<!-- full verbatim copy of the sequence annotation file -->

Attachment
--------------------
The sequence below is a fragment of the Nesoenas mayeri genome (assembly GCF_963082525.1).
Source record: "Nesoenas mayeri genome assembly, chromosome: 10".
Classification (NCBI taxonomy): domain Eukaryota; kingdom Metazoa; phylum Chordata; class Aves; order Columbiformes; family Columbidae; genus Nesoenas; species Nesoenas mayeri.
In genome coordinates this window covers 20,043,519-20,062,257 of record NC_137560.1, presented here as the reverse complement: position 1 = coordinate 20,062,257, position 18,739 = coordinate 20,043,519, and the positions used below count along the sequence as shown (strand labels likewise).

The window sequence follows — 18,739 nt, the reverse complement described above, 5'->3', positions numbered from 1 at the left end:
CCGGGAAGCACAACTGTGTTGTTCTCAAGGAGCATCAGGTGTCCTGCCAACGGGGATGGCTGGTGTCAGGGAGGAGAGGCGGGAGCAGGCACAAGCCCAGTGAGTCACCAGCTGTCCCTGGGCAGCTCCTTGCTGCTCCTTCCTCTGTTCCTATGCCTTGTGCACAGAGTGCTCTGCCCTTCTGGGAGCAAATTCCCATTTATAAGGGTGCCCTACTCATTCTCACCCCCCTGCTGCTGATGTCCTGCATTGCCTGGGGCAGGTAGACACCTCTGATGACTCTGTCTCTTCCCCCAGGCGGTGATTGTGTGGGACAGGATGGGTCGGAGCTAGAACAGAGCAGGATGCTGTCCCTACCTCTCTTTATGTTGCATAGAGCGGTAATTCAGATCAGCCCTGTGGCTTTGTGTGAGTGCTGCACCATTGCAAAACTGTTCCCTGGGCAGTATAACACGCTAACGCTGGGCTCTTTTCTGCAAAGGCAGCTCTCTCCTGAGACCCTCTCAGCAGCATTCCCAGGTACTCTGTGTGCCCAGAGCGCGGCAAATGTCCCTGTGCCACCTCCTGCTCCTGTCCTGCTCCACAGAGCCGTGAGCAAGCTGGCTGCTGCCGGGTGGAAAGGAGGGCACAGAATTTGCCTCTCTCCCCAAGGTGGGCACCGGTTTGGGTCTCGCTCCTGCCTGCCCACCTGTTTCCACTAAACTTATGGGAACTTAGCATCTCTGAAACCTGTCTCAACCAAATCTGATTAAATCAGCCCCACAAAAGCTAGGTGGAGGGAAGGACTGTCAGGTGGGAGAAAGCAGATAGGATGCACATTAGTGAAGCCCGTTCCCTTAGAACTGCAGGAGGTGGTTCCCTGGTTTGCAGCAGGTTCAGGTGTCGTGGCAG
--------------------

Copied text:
The sequence below is a fragment of the Nesoenas mayeri genome (assembly GCF_963082525.1).
Source record: "Nesoenas mayeri genome assembly, chromosome: 10".
Classification (NCBI taxonomy): domain Eukaryota; kingdom Metazoa; phylum Chordata; class Aves; order Columbiformes; family Columbidae; genus Nesoenas; species Nesoenas mayeri.
In genome coordinates this window covers 20,043,519-20,062,257 of record NC_137560.1, presented here as the reverse complement: position 1 = coordinate 20,062,257, position 18,739 = coordinate 20,043,519, and the positions used below count along the sequence as shown (strand labels likewise).

The window sequence follows — 18,739 nt, the reverse complement described above, 5'->3', positions numbered from 1 at the left end:
CCGGGAAGCACAACTGTGTTGTTCTCAAGGAGCATCAGGTGTCCTGCCAACGGGGATGGCTGGTGTCAGGGAGGAGAGGCGGGAGCAGGCACAAGCCCAGTGAGTCACCAGCTGTCCCTGGGCAGCTCCTTGCTGCTCCTTCCTCTGTTCCTATGCCTTGTGCACAGAGTGCTCTGCCCTTCTGGGAGCAAATTCCCATTTATAAGGGTGCCCTACTCATTCTCACCCCCCTGCTGCTGATGTCCTGCATTGCCTGGGGCAGGTAGACACCTCTGATGACTCTGTCTCTTCCCCCAGGCGGTGATTGTGTGGGACAGGATGGGTCGGAGCTAGAACAGAGCAGGATGCTGTCCCTACCTCTCTTTATGTTGCATAGAGCGGTAATTCAGATCAGCCCTGTGGCTTTGTGTGAGTGCTGCACCATTGCAAAACTGTTCCCTGGGCAGTATAACACGCTAACGCTGGGCTCTTTTCTGCAAAGGCAGCTCTCTCCTGAGACCCTCTCAGCAGCATTCCCAGGTACTCTGTGTGCCCAGAGCGCGGCAAATGTCCCTGTGCCACCTCCTGCTCCTGTCCTGCTCCACAGAGCCGTGAGCAAGCTGGCTGCTGCCGGGTGGAAAGGAGGGCACAGAATTTGCCTCTCTCCCCAAGGTGGGCACCGGTTTGGGTCTCGCTCCTGCCTGCCCACCTGTTTCCACTAAACTTATGGGAACTTAGCATCTCTGAAACCTGTCTCAACCAAATCTGATTAAATCAGCCCCACAAAAGCTAGGTGGAGGGAAGGACTGTCAGGTGGGAGAAAGCAGATAGGATGCACATTAGTGAAGCCCGTTCCCTTAGAACTGCAGGAGGTGGTTCCCTGGTTTGCAGCAGGTTCAGGTGTCGTGGCAG